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633 Energy Storage Projects Now Underway Worldwide

Silvio Marcacci's picture
Communications Director Energy Innovation: Policy and Technology LLC

Silvio is Energy Innovation’s Communications Director, leading media relations and strategy. He has over 15 years’ experience, and has been a bylined columnist at top media outlets. Silvio...

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  • Aug 12, 2013 3:00 pm GMT

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Government funding for energy storage technology is creating serious returns on investment around the world with distinctly focused industries taking shape in Europe, North America, and Asia.

633 advanced energy storage projects encompassing 865 separate systems are currently in operation or under development worldwide, according to Navigant Research’s “Energy Storage Tracker 3Q13.” The industry added 38 new projects during the first half of 2013.

Even though global energy storage markets are growing fast, up from 562 projects at the end of 2012, they remain fragmented in both technologies in use and applications in each region. France’s Alstom leads all vendors with 19% of total market share, closely followed by Germany’s Voith with 16%, and America’s Gridflex with 13%

Distinct Growth, Distinct Benefits

The rapid spread of advanced energy storage is creating distinct economic and environmental benefits in each major market, and in some regions may even help developing countries leapfrog fossil fuel based energy systems.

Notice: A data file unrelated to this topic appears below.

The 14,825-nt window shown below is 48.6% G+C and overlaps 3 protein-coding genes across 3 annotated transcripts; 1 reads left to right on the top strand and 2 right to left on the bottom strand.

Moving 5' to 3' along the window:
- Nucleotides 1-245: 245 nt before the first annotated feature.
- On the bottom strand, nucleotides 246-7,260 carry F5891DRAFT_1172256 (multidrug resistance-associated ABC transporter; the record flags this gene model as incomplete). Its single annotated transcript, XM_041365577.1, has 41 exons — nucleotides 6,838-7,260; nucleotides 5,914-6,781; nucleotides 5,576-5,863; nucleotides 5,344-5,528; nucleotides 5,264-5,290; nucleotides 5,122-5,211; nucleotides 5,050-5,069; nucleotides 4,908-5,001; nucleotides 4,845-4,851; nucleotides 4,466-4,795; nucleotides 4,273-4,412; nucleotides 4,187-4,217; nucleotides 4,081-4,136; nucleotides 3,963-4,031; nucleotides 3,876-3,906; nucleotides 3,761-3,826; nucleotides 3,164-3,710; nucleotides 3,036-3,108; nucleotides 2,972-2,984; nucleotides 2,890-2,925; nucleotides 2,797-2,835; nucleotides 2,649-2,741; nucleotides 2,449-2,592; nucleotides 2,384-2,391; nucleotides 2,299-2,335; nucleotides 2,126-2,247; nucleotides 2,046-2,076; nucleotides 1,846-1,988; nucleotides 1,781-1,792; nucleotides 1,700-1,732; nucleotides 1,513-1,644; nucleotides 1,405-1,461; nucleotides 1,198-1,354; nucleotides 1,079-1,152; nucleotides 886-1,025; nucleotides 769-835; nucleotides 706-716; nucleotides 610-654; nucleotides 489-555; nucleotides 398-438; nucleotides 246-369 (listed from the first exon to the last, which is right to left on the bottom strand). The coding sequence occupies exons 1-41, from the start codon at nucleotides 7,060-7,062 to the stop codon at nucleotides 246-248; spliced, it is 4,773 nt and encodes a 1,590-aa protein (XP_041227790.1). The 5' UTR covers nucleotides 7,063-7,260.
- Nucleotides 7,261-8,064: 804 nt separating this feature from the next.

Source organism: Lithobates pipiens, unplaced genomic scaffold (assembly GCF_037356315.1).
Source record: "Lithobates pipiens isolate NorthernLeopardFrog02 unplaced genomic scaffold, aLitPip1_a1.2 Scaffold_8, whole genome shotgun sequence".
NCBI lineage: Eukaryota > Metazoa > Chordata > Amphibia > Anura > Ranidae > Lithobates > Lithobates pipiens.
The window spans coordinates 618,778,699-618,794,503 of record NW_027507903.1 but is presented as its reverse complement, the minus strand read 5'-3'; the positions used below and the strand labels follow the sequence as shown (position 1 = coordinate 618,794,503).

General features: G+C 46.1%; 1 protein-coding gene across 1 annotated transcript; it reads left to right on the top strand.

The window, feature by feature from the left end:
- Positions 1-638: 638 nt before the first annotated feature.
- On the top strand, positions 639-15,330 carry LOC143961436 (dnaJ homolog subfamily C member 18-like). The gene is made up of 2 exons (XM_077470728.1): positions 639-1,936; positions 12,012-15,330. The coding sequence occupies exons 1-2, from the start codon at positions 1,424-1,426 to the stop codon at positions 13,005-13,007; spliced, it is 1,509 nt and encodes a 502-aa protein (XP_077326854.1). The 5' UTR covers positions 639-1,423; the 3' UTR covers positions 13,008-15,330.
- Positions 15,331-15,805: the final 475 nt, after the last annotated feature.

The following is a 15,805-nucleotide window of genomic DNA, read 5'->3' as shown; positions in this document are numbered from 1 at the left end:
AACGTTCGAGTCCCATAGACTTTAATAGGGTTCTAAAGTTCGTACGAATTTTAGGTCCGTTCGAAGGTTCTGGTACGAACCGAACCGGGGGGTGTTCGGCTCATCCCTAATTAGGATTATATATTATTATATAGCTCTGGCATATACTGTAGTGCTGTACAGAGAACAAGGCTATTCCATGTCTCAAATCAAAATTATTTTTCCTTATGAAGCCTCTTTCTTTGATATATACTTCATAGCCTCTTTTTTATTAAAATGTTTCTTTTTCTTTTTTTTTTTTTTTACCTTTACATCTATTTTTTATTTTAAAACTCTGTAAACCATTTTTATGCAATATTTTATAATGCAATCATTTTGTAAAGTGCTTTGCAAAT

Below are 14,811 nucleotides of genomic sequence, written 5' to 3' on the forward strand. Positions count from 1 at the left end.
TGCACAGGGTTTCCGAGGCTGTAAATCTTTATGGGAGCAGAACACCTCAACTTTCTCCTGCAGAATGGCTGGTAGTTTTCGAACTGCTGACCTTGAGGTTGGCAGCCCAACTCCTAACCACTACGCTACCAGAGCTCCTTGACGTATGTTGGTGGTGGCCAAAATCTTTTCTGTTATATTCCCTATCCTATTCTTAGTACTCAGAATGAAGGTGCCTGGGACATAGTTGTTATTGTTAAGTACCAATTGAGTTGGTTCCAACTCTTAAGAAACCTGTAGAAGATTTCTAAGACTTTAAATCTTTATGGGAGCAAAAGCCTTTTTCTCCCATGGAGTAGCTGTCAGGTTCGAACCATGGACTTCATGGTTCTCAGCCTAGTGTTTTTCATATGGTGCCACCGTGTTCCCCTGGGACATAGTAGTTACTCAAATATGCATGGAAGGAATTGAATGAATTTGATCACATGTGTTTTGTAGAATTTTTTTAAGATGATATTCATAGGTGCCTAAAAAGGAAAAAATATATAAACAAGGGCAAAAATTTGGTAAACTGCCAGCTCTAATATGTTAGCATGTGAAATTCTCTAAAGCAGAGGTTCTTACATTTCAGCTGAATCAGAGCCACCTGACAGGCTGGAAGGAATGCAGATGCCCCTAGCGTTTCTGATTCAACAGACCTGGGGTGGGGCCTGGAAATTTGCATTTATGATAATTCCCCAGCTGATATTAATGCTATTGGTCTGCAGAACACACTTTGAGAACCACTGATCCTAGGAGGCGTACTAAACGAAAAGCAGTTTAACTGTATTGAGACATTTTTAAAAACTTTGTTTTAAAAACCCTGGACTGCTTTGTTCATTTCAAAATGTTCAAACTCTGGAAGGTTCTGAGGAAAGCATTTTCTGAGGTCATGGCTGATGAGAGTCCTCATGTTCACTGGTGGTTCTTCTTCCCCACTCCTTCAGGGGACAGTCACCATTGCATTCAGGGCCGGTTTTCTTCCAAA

For instance, Navigant notes Asian countries are focused on developing advanced battery systems with the intent to export them to other nations, while Europe is directing investment in order to help integrate a larger share of renewable energy, and North America is characterized by innovation and technological diversity.

While different regional focuses are creating different benefits, all markets seem to be succeeding. “In terms of regional capacity, Asia Pacific continues to be the world leader in deployed capacity, with almost 1.2 GW representing 47% of global capacity,” said Anissa Dehamma of Navigant. “In terms of installed projects, however, North America leads with 115 deployments.”

For nations with growing electrical demand but immature energy systems, energy storage could pay even greater dividends. Research in developed economies, such as America’s CalCharge advanced battery initiative or NY-BEST smart grid commercialization center, is increasingly being applied in developing countries.

A white paper from the Alliance for Rural Electrification (ARE) recently found that energy storage could combat energy poverty by serving as both a hub for off-grid energy systems based on distributed renewables, and as decentralized grid backup in growing communities without sufficient transmission or electrical access. ARE based this outlook on case studies from India, Bangladesh, Jordan, Peru, and Mozambique.

Energy Storage At Utility Scale

But moving beyond theoretical applications, the energy storage industry’s growth is starting to turn into utility-scale applications in the real world. The largest European energy storage project yet, a 6-megawatt battery designed to store wind and solar power with a 10 megawatt-hour (MWh) capacity, was recently announced in the United Kingdom.